By Barani Krishnan
NEW YORK (Reuters) - Oil prices dipped on Friday after an early rise to 2016 peaks, and were on track to rise 20 percent for April, the largest monthly gain in a year.
A weaker dollar and optimism that a global oil glut will ease have boosted crude futures about $20 a barrel or more since they plumbed 12-year lows below $30 in the first quarter.
With prices less than $5 away from $50 a barrel, investment bank Jefferies said the market "is coming into better balance" and would flip into undersupply in the second half of the year.
But others warned that the rally was driven by investors holding large speculative positions, while oil stockpiles were still high, with a Reuters survey showing OPEC output in April rising to its most in recent history.
"The issue is that we haven't seen price rallies ... correlate with fundamentals," said Hamza Khan, senior commodity strategist at ING. "The fundamentals - high stocks, high production - haven't changed."
Technical analysts said crude could cruise to $50 a barrel but stiffer resistance before $55 could spark profit-taking on the market's biggest rebound in two years.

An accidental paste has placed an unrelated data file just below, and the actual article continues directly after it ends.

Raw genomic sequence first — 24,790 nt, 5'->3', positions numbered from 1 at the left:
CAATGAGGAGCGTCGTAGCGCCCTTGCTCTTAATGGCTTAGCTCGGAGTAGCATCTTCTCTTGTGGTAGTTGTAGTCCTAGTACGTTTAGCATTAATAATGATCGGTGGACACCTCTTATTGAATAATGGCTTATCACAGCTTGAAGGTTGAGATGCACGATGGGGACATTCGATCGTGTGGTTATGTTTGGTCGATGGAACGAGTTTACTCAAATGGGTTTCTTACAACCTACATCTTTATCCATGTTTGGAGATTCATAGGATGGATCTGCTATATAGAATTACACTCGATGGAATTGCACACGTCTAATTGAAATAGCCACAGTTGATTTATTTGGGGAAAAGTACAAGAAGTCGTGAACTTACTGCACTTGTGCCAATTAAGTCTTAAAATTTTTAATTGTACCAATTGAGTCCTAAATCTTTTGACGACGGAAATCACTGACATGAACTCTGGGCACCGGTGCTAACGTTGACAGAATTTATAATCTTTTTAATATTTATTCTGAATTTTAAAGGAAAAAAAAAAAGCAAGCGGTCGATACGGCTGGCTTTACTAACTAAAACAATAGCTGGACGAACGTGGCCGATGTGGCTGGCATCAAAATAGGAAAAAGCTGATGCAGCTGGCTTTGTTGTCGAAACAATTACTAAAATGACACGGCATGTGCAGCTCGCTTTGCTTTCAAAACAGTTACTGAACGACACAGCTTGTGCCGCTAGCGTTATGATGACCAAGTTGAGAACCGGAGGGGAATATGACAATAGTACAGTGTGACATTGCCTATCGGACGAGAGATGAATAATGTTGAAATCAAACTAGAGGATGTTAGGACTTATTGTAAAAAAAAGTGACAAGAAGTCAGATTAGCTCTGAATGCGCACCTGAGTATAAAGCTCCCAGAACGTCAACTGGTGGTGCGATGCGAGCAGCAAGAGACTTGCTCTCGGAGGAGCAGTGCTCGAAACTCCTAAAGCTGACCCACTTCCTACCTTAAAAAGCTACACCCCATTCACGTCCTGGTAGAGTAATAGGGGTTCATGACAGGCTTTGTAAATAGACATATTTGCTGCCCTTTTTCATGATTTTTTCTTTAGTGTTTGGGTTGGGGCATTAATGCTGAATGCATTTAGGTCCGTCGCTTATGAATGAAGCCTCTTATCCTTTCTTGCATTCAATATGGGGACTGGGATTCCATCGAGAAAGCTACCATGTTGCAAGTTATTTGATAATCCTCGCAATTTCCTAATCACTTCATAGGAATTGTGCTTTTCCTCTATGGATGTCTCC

Brent crude was down 25 cents at $47.89 a barrel by 12:07 p.m. EDT, after setting a 2016 high of $48.50.
U.S. crude slipped by 20 cents at $45.83, after a year-to-date peak at $46.78.
Analysts polled by Reuters raised their average forecast for Brent in 2016 to $42.30 per barrel, the second consecutive month of increases.
Bank of America Merrill Lynch said in a note that "non-OPEC oil supply is indeed hanging off a cliff", and estimated that global output would contract year on year in April or May for the first time since 2013.
The OPEC survey aside, Saudi oil output was expected to edge up by 350,000 barrels to around 10.5 million barrels per day, sources told Reuters, as tankers filled with unsold oil floated at sea seeking buyers.
The discount in spot U.S. crude to the next trading month meanwhile whittled to its smallest since January, reducing the advantages of storing oil in the United States for later delivery.
(Additional reporting by Libby George and Karolin Schaps in LONDON and Henning Gloystein in SINGAPORE; Editing by Dale Hudson, Elaine Hardcastle and David Gregorio)